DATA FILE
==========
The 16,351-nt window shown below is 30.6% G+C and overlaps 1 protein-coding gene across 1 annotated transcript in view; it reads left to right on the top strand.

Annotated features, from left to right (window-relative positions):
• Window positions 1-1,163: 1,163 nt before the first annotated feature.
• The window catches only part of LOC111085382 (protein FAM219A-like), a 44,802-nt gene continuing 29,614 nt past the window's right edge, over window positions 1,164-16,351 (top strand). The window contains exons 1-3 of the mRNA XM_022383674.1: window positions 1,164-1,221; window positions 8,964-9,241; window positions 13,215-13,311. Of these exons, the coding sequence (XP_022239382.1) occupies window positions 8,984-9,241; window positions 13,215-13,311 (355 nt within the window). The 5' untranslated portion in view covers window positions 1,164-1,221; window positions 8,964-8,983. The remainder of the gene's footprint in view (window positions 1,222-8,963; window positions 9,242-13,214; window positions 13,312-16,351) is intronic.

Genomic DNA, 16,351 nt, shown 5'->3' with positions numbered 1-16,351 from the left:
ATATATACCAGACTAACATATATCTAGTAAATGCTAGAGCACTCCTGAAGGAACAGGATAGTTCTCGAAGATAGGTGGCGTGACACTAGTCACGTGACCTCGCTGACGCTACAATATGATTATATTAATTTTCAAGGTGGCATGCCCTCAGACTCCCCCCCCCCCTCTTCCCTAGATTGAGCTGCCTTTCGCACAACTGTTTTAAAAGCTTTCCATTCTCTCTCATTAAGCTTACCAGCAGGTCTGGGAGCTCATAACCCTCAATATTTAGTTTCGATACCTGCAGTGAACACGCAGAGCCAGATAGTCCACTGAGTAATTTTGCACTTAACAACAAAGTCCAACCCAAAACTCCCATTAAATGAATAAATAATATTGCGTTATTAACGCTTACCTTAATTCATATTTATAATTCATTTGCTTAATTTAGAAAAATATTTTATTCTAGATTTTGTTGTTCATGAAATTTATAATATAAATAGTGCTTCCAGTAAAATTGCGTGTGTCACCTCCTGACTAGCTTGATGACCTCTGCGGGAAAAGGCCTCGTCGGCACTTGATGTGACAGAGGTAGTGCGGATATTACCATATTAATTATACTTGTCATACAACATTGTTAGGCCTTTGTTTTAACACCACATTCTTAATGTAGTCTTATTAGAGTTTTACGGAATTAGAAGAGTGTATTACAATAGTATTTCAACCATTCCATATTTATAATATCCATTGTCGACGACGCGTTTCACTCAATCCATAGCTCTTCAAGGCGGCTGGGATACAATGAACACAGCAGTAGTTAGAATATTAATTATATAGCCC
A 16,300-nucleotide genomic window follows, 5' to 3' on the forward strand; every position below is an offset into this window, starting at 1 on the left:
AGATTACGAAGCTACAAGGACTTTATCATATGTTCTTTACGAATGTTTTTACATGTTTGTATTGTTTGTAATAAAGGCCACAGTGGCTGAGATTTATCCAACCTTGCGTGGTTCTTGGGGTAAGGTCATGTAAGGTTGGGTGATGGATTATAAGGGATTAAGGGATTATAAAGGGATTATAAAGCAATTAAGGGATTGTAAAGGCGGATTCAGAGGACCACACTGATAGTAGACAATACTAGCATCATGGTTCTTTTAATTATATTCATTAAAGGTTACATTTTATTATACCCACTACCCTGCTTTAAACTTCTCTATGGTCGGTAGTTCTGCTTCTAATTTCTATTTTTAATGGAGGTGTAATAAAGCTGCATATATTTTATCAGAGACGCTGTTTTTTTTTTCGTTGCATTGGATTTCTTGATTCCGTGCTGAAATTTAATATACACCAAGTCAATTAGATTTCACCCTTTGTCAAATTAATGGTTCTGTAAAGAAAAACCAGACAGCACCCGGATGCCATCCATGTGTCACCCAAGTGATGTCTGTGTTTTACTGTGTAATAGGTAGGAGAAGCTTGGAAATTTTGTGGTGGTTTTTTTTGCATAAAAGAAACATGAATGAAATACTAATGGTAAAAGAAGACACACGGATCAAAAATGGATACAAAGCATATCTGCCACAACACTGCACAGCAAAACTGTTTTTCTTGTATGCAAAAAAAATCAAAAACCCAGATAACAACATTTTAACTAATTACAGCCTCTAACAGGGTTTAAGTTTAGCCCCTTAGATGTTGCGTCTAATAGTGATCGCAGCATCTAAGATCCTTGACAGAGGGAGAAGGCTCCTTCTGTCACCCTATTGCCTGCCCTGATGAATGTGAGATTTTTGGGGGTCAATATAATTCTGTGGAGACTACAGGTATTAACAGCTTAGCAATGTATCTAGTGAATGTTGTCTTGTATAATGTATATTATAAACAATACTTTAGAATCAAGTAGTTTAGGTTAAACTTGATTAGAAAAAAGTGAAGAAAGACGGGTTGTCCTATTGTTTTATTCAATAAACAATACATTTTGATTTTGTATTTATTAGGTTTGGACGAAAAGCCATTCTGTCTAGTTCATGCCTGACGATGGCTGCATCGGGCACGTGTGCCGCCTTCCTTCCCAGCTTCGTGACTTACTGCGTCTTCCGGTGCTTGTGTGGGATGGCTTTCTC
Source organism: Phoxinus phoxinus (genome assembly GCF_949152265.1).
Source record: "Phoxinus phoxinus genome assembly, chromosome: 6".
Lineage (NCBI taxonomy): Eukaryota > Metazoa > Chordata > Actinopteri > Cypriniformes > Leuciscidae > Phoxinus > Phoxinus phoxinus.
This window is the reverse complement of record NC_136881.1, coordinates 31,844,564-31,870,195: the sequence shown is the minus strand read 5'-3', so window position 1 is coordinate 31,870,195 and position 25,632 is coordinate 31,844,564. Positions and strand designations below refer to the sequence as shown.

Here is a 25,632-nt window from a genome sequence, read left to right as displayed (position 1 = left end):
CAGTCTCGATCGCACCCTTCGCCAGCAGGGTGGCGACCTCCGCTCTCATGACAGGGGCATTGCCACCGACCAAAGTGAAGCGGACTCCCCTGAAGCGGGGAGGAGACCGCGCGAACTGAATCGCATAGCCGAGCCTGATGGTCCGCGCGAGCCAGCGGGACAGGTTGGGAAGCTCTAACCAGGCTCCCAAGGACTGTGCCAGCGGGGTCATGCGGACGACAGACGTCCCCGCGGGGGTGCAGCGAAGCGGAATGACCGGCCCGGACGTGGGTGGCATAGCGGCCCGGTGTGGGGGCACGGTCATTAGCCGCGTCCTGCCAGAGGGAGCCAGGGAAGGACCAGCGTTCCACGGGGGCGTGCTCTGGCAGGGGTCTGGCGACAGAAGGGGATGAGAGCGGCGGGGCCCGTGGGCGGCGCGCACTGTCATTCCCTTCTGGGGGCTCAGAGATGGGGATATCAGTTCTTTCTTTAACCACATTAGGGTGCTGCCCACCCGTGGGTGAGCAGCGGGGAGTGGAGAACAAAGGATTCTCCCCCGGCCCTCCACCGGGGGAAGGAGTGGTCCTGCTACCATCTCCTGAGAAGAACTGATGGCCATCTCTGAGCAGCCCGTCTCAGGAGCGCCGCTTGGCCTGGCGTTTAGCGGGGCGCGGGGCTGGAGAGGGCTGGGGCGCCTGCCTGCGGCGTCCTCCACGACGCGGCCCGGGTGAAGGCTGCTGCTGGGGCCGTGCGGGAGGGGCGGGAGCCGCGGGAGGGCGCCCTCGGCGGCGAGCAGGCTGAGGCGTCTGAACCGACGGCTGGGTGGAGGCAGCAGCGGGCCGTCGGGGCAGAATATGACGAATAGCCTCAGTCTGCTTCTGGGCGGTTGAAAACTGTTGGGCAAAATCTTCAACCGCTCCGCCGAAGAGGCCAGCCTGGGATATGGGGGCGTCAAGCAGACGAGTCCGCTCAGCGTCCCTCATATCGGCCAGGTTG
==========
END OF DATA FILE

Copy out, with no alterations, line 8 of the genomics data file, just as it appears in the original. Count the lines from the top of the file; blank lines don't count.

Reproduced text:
AGATTACGAAGCTACAAGGACTTTATCATATGTTCTTTACGAATGTTTTTACATGTTTGTATTGTTTGTAATAAAGGCCACAGTGGCTGAGATTTATCCAACCTTGCGTGGTTCTTGGGGTAAGGTCATGTAAGGTTGGGTGATGGATTATAAGGGATTAAGGGATTATAAAGGGATTATAAAGCAATTAAGGGATTGTAAAGGCGGATTCAGAGGACCACACTGATAGTAGACAATACTAGCATCATGGTTCTTTTAATTATATTCATTAAAGGTTACATTTTATTATACCCACTACCCTGCTTTAAACTTCTCTATGGTCGGTAGTTCTGCTTCTAATTTCTATTTTTAATGGAGGTGTAATAAAGCTGCATATATTTTATCAGAGACGCTGTTTTTTTTTTCGTTGCATTGGATTTCTTGATTCCGTGCTGAAATTTAATATACACCAAGTCAATTAGATTTCACCCTTTGTCAAATTAATGGTTCTGTAAAGAAAAACCAGACAGCACCCGGATGCCATCCATGTGTCACCCAAGTGATGTCTGTGTTTTACTGTGTAATAGGTAGGAGAAGCTTGGAAATTTTGTGGTGGTTTTTTTTGCATAAAAGAAACATGAATGAAATACTAATGGTAAAAGAAGACACACGGATCAAAAATGGATACAAAGCATATCTGCCACAACACTGCACAGCAAAACTGTTTTTCTTGTATGCAAAAAAAATCAAAAACCCAGATAACAACATTTTAACTAATTACAGCCTCTAACAGGGTTTAAGTTTAGCCCCTTAGATGTTGCGTCTAATAGTGATCGCAGCATCTAAGATCCTTGACAGAGGGAGAAGGCTCCTTCTGTCACCCTATTGCCTGCCCTGATGAATGTGAGATTTTTGGGGGTCAATATAATTCTGTGGAGACTACAGGTATTAACAGCTTAGCAATGTATCTAGTGAATGTTGTCTTGTATAATGTATATTATAAACAATACTTTAGAATCAAGTAGTTTAGGTTAAACTTGATTAGAAAAAAGTGAAGAAAGACGGGTTGTCCTATTGTTTTATTCAATAAACAATACATTTTGATTTTGTATTTATTAGGTTTGGACGAAAAGCCATTCTGTCTAGTTCATGCCTGACGATGGCTGCATCGGGCACGTGTGCCGCCTTCCTTCCCAGCTTCGTGACTTACTGCGTCTTCCGGTGCTTGTGTGGGATGGCTTTCTC